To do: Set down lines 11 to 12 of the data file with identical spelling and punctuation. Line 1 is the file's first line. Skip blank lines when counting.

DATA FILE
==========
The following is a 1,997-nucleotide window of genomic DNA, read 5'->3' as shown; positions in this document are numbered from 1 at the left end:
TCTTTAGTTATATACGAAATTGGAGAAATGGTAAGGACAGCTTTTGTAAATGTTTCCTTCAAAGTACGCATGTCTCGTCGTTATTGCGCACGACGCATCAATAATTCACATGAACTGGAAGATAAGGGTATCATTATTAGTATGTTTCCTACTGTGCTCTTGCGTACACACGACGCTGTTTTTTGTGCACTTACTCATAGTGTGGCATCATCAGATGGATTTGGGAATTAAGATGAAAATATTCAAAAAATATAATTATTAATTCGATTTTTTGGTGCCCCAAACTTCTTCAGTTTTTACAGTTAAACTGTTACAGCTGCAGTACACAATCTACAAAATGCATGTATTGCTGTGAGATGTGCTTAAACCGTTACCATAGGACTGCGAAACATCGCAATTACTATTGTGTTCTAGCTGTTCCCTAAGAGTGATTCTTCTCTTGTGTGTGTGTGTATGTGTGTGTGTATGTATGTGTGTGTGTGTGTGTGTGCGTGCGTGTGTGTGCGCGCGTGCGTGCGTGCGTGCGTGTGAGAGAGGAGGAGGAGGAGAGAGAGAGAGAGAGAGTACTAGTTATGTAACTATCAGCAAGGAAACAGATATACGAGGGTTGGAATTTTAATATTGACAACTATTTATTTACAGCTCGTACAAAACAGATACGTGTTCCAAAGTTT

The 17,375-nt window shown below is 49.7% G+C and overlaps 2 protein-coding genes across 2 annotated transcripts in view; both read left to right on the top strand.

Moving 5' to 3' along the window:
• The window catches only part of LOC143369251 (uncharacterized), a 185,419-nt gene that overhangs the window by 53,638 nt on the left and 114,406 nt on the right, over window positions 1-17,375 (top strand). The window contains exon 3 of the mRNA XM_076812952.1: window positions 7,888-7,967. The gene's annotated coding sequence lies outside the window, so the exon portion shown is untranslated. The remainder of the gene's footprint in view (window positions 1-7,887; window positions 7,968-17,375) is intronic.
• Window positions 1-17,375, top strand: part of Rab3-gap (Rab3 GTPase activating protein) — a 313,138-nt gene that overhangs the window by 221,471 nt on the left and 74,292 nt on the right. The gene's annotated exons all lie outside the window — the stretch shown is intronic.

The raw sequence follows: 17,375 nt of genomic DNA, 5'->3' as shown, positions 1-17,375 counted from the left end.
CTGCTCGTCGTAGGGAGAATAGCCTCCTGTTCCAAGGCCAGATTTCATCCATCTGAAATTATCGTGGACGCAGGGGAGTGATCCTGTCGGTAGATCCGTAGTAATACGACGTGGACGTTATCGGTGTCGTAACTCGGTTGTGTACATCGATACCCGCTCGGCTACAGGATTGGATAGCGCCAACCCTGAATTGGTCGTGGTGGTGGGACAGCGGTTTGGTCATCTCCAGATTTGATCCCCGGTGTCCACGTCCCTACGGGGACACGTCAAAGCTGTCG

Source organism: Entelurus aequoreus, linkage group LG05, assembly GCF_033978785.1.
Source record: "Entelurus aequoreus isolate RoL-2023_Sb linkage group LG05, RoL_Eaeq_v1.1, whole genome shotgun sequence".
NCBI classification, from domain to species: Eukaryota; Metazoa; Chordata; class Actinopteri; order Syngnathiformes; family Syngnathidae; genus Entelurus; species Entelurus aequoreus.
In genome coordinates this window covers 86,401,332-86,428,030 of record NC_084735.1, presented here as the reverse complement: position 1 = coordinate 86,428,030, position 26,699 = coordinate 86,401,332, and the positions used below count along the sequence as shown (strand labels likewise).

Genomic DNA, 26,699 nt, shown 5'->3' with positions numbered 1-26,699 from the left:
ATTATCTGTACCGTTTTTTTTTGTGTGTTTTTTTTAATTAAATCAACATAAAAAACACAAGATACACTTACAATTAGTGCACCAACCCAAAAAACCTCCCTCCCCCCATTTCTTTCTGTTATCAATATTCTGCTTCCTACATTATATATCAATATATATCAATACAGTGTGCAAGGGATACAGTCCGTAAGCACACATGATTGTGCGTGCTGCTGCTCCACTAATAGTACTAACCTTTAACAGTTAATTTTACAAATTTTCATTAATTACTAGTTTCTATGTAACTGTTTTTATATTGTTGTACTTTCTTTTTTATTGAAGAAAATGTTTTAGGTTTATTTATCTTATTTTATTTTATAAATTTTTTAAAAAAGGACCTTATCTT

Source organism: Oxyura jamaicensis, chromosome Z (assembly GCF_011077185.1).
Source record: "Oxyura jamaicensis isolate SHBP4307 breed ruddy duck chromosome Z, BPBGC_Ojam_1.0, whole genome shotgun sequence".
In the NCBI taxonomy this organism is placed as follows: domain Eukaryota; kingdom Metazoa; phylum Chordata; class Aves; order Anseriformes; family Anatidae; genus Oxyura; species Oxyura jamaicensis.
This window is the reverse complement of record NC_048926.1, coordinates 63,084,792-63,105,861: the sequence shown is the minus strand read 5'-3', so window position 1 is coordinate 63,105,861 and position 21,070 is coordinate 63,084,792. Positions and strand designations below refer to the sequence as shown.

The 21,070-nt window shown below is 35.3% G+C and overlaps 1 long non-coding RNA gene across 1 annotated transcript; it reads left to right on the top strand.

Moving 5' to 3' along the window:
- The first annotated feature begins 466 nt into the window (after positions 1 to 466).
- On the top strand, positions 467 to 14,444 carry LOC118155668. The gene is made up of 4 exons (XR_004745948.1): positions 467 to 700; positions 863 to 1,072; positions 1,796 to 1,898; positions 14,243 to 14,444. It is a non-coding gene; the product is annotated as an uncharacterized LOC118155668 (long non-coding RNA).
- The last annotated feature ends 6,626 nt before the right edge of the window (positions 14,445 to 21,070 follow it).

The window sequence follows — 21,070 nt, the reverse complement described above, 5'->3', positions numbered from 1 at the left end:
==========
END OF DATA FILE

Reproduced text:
NCBI classification, from domain to species: Eukaryota; Metazoa; Chordata; class Actinopteri; order Syngnathiformes; family Syngnathidae; genus Entelurus; species Entelurus aequoreus.
In genome coordinates this window covers 86,401,332-86,428,030 of record NC_084735.1, presented here as the reverse complement: position 1 = coordinate 86,428,030, position 26,699 = coordinate 86,401,332, and the positions used below count along the sequence as shown (strand labels likewise).